Norfolk already possessed many of the characteristics of an innovation district. Academic, medical and research institutions were established in the area, poised to provide skilled talent through their graduates, which in turn, could create an environment for research and development spinoffs. There were big companies that could be test pilots and early adopters of new company products and services, and there were great support services for entrepreneurs in the area. The question became one of how to capitalize on these assets and catalyze business innovation. The only thing missing was a plan.

Later in 2017, to help get things rolling, Norfolk City Council approved a Technology Zone to provide economic incentives for qualified startup tech companies. By September 2018, GNC creates a proposal along with a memorandum titled "Getting Hampton Roads Into the Game: An Innovation Headquarters for the Region."

The GNC used what was learned from the ReInvent study to dedicate efforts toward improving the economic health of Norfolk. They re-established the zone as the Norfolk Innovation Corridor (NIC)—which runs along the Elizabeth River from Old Dominion University to Norfolk State University—in the fall of 2020. The goal was to encourage the growth of entrepreneurship and innovation, attract and grow technology startups, and retain a qualified workforce.

“Two areas of an innovation district are academic/medical research, and supportive services,” says Peck. “We have the 757 Collab, we have ODU’s Institute for Innovation and Entrepreneurship, right around the corner is NSU’s Innovation Center. We have the Hampton Roads Biomedical Consortium, RISE Resilience Innovations, OpenSeas Technology Innovation Hub, MakerSpace…we have everything we need. So, the NIC is the assembly of all those parts.”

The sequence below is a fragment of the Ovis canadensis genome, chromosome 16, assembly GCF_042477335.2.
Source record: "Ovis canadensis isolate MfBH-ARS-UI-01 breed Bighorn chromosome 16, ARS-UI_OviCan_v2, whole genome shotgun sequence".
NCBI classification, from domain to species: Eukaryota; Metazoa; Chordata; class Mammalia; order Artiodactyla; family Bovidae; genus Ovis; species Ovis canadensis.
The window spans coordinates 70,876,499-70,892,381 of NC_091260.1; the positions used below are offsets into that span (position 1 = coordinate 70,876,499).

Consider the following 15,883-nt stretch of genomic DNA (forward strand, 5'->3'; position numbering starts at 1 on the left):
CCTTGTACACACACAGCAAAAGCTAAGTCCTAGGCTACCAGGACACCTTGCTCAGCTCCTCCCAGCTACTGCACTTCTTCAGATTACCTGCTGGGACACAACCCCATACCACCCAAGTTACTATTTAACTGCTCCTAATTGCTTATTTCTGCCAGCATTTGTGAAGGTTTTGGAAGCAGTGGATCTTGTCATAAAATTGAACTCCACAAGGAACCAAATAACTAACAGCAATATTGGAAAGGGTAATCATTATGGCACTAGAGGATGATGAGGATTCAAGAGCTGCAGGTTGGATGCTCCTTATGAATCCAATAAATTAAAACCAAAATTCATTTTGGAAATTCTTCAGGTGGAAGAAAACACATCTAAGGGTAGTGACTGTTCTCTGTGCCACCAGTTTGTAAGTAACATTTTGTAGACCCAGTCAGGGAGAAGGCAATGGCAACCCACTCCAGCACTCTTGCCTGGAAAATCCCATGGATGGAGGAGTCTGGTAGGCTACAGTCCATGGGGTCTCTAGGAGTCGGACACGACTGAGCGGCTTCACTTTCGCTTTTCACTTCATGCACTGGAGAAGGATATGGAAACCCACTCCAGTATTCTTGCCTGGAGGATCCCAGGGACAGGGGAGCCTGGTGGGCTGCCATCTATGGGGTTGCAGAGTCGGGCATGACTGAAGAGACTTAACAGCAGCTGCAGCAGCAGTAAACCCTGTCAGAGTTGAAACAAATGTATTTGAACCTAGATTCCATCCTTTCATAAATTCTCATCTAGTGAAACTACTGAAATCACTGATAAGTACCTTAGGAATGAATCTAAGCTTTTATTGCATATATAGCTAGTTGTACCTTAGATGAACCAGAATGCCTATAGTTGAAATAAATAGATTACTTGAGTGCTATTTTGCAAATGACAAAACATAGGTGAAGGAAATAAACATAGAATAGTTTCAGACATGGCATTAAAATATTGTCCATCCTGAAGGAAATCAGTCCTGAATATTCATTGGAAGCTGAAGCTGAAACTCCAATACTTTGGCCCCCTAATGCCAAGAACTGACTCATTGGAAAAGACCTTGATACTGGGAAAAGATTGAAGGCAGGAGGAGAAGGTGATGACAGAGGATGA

Image of Norfolk Innovation Corridor Stakeholders with Mayor Alexander

NIC leadership meets with mayor Kenneth Alexander


Job Creation and Inclusive Growth

The progress is apparent. In 2021, the NIC and the City of Norfolk received a Gold Award for Public/Private Partnership from the International Economic Development Council. Earlier this year, the NIC was invited to join the prestigious Global Institute for Innovation Districts, which represents the top innovation districts around the world.

Realizing that approximately 50 percent of jobs in STEM and Tech do not require a college degree, the NIC is also focused on tapping into underserved communities within Norfolk to provide inclusive growth.

“Priming the workforce, finding the talent, I personally think you can never start too early,” says Peck. “One of my Board members introduced me to something called Invention Convention which is a free program for K-12 students offered by the Henry Ford Foundation. Last year, we brought the first Invention Convention to Norfolk, and we specifically went to underserved schools. It was amazing!”

The NIC received a grant from the COVA STEM Hub to expand the program in Norfolk, and because of their success, Virginia has become an official affiliate, under Virginia Tech, to expand the program. In 2023, capital investments in the NIC grew by $9 million and created 200 jobs. Since 2021, the impact has included $39 million in capital investment and the creation of nearly 400 high-tech jobs.